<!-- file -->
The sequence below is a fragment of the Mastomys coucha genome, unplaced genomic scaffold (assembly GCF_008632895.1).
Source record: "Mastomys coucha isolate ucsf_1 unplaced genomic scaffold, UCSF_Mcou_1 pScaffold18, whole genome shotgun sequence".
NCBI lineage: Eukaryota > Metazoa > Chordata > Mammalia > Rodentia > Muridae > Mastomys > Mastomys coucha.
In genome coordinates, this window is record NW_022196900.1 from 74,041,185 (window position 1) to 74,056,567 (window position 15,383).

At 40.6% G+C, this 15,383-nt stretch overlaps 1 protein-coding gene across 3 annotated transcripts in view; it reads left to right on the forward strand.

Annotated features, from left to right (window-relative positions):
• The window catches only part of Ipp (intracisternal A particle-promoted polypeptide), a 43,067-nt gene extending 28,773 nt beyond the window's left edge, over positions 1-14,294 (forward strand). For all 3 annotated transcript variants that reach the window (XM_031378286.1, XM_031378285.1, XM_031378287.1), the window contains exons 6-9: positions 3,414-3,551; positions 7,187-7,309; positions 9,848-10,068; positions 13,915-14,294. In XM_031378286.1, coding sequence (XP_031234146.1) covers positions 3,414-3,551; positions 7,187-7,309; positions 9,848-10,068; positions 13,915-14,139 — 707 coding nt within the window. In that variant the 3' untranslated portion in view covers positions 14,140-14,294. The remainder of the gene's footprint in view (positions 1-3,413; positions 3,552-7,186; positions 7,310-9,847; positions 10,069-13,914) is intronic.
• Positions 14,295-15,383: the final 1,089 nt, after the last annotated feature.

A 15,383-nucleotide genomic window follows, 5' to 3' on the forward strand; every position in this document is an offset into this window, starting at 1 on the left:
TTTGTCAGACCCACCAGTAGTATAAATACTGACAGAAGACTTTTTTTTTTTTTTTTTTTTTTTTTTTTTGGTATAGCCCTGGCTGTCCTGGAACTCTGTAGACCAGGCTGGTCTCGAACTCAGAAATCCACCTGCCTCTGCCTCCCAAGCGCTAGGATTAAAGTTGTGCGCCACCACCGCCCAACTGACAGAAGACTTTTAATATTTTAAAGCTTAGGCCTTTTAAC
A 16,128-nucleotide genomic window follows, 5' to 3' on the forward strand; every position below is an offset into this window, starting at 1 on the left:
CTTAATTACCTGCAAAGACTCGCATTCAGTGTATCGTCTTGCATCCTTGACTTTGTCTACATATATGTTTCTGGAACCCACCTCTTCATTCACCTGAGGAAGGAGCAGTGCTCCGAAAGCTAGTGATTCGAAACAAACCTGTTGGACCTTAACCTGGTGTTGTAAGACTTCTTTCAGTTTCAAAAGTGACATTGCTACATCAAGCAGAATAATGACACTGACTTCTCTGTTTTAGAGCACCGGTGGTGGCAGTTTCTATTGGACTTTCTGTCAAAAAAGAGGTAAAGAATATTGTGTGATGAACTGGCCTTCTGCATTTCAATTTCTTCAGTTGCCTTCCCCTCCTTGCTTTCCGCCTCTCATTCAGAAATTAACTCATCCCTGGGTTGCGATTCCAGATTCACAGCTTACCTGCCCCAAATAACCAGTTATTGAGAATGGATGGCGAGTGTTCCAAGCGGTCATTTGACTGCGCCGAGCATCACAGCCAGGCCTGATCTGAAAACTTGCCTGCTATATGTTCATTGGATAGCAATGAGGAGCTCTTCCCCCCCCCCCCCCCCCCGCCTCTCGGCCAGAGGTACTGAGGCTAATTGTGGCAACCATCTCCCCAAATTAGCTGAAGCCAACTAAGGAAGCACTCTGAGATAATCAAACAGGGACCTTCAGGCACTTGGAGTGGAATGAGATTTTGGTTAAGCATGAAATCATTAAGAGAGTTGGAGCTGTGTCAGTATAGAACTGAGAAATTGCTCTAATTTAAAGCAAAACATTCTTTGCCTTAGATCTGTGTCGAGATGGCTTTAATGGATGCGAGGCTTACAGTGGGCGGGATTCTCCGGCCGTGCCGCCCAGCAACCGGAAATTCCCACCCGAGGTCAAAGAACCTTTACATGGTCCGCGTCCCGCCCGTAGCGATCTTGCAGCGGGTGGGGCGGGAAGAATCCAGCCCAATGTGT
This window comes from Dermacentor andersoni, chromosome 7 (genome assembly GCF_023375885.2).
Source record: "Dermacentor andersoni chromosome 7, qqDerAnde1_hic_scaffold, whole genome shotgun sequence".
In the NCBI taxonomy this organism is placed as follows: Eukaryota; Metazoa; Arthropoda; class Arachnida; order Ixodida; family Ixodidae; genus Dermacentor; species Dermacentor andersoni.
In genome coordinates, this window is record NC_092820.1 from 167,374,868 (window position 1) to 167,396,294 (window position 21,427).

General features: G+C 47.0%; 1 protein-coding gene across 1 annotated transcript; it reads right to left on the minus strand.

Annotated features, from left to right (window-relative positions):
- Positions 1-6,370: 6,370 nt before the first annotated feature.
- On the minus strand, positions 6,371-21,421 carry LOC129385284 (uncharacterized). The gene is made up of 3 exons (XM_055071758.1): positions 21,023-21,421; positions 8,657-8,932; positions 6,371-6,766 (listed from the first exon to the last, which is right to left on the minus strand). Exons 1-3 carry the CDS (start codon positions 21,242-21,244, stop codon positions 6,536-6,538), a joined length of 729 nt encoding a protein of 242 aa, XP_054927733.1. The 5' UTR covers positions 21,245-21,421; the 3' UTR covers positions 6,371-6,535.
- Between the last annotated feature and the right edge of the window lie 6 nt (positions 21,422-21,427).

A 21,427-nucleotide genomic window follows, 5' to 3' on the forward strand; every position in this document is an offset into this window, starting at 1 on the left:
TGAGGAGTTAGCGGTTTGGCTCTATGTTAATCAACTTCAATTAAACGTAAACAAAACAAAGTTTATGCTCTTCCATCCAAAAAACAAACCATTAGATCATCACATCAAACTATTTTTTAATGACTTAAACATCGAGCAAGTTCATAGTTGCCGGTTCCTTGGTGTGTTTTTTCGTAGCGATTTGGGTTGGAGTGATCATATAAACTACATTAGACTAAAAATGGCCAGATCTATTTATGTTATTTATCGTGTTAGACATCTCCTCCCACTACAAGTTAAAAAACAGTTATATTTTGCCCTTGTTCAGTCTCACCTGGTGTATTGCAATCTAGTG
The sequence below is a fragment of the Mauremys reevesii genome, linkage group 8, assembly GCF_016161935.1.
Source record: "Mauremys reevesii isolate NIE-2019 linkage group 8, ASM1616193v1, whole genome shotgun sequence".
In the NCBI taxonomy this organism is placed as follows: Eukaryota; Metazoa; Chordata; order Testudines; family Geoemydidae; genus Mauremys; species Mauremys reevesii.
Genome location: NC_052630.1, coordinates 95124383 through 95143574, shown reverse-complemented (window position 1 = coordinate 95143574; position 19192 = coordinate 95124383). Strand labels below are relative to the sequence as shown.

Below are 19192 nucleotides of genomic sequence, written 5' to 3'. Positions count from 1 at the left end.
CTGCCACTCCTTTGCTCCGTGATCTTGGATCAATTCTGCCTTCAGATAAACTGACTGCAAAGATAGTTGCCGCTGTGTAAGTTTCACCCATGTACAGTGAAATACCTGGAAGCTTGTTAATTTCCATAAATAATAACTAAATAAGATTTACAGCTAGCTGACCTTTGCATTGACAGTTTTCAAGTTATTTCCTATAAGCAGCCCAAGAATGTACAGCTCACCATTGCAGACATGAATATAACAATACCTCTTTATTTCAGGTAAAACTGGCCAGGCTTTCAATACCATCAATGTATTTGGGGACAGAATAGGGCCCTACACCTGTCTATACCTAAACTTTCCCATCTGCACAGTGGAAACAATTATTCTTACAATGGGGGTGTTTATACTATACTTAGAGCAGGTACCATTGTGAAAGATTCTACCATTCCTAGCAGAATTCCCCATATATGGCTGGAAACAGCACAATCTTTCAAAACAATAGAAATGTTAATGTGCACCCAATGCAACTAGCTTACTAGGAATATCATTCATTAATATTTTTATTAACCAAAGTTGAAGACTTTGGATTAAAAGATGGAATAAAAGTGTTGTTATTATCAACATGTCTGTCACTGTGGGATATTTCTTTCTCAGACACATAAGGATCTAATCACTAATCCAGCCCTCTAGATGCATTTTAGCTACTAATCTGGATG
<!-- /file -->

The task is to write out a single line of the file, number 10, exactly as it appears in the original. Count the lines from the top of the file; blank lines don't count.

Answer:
TTTGTCAGACCCACCAGTAGTATAAATACTGACAGAAGACTTTTTTTTTTTTTTTTTTTTTTTTTTTTTGGTATAGCCCTGGCTGTCCTGGAACTCTGTAGACCAGGCTGGTCTCGAACTCAGAAATCCACCTGCCTCTGCCTCCCAAGCGCTAGGATTAAAGTTGTGCGCCACCACCGCCCAACTGACAGAAGACTTTTAATATTTTAAAGCTTAGGCCTTTTAAC